Shadow War
A Poetic Chronicle of September 11 and Beyond, Volume Two
(Revised, second edition)

Paperback: 80 pp.
Published: 2004

Price: $14.95

BUY THE BOOK from Time Being Books (the publisher) or Amazon.com

 


 

Beginning less than two months after the attacks of 9/11, the forty-seven poems of Louis Daniel Brodsky's Shadow War, Volume Two depict the United States in crisis. There's a general suspicion that al-Qa'eda is behind the crash of an American Airlines flight in Queens and the attempt, by Richard Reed (a.k.a. the "Shoe Bomber"), to blow up another, from Paris to Miami, and the fact that Osama bin Laden still can't be found makes this paranoia all the more credible.
 
Despite the public's fear, coalition troops and the Northern Alliance have prevailed and virtually liberated Afghanistan from the clutches of the Taliban; Hamid Karzai has been appointed leader of the interim government. But these successes are marred by the increasing violence between Palestinians and Israelis, and America's alignment with Israel makes it a more provocative object of hatred in the Muslim world.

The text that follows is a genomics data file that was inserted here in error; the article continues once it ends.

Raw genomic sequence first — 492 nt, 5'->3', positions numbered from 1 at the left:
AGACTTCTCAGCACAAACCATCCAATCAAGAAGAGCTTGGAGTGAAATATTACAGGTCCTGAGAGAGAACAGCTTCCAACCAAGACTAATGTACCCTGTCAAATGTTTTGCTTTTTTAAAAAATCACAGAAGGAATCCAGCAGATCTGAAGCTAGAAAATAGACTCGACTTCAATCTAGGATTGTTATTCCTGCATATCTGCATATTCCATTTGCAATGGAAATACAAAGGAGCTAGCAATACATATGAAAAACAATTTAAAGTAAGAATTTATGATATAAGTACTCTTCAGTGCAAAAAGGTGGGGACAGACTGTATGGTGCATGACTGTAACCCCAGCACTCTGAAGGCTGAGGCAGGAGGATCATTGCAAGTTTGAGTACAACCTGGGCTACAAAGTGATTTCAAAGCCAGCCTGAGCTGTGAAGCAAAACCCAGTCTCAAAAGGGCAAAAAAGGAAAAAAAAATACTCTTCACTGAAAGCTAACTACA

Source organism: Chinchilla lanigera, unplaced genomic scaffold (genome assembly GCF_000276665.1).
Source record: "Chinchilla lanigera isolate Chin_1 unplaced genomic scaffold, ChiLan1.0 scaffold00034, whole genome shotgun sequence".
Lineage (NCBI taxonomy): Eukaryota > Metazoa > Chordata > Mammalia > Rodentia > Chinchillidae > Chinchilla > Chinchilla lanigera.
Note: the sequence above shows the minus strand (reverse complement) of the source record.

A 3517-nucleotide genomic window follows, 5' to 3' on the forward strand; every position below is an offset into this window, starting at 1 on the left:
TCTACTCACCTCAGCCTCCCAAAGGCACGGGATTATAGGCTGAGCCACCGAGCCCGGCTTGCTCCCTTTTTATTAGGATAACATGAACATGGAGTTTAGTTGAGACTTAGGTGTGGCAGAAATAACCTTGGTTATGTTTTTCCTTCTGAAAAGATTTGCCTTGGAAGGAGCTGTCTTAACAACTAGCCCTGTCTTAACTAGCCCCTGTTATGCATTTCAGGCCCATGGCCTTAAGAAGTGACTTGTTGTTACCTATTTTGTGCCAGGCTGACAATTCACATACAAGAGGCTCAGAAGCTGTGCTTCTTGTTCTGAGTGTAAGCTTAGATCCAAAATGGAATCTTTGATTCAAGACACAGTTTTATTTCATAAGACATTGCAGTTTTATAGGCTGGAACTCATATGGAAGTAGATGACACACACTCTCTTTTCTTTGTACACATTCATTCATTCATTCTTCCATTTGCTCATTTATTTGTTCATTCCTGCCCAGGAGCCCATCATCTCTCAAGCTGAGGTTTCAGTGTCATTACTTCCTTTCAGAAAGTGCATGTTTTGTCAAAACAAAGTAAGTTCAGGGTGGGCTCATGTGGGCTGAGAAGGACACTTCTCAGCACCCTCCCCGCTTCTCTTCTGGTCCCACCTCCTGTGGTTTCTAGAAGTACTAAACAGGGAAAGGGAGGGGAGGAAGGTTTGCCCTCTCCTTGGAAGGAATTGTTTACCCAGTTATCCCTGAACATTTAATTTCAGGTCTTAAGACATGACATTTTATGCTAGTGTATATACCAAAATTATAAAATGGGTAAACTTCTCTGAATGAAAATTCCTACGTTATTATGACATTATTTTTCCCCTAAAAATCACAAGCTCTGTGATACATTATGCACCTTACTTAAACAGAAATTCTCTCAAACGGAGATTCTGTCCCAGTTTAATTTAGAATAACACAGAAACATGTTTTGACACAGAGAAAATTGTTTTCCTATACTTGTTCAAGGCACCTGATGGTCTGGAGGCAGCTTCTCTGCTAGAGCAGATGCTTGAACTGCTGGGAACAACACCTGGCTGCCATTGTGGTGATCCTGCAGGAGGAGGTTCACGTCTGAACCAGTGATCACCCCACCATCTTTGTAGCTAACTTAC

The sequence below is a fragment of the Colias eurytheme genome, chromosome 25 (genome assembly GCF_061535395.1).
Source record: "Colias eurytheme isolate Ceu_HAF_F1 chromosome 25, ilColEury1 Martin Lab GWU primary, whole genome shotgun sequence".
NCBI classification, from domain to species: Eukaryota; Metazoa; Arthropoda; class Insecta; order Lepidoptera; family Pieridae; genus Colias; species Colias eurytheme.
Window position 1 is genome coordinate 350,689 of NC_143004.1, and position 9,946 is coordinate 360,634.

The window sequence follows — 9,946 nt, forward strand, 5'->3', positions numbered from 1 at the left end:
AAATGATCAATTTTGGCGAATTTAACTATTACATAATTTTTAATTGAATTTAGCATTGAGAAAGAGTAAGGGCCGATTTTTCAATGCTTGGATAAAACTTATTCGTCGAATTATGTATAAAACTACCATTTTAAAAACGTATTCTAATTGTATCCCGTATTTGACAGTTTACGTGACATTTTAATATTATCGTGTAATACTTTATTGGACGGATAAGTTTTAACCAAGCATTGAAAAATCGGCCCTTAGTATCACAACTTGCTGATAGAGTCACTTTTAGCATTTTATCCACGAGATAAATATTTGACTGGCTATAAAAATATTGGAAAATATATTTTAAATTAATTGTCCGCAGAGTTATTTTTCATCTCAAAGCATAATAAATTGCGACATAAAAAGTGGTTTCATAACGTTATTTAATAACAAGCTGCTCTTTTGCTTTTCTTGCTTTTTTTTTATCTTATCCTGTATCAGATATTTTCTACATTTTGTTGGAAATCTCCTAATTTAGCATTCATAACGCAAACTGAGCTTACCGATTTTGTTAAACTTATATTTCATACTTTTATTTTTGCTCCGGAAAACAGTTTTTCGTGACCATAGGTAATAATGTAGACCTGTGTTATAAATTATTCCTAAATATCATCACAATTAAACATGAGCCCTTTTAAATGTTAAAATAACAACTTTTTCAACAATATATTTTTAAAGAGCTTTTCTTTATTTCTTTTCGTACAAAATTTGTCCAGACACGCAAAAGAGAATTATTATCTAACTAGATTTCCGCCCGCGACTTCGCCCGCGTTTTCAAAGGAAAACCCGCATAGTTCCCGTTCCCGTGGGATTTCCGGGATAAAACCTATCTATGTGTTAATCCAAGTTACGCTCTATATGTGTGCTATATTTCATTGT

Poems range from the case of traitor John Walker Lindh, an American Taliban fighter, to President Bush's choking on a pretzel, underscoring the nationwide feeling of precariousness. The volume ends ominously, with the discovery of a computer in Kabul, containing names of previously unknown al-Qa'eda operatives, suggesting that bin Laden isn't to be feared as much as is "An international network of independent cells . . . With the capacity to ravage our body politic."

 


 

 


 

Soldiers

Not since the Middle Ages
Have we suffered such vicious conflicts —
Fractious factions scratching their talons
Down history's bloody blackboard,
Turning wrathful graffiti into propaganda,
Hate and evil into murderous actions
That annihilate Homo sapiens.

Aren't natural disasters enough —
Earthquakes, hurricanes, volcanoes,
Fires, floods, tsunamis, droughts?
Aren't visitations of bubonic plague,
Alzheimer's, schizophrenia, cancer sufficient?
No, we have to invent genocide —
Biological, chemical, nuclear weapons.

Why has it always been this way —
The fighting, intentional tormenting
Of brothers we see as mortal enemies,
The family of man struggling, hand to hand,
For patches of desolate land,
Hegemony over those of alien faiths,
Already war-torn or dead?

How can it be that we advance three steps,
Fall back five,
Each time new generations are aborted,
Delivered in chain mail, jackboots,
Brandishing maces, rifles, missiles?
Is this what Creation was all about?
Are we soldiers of Satan after all?

 

 

 

 
   
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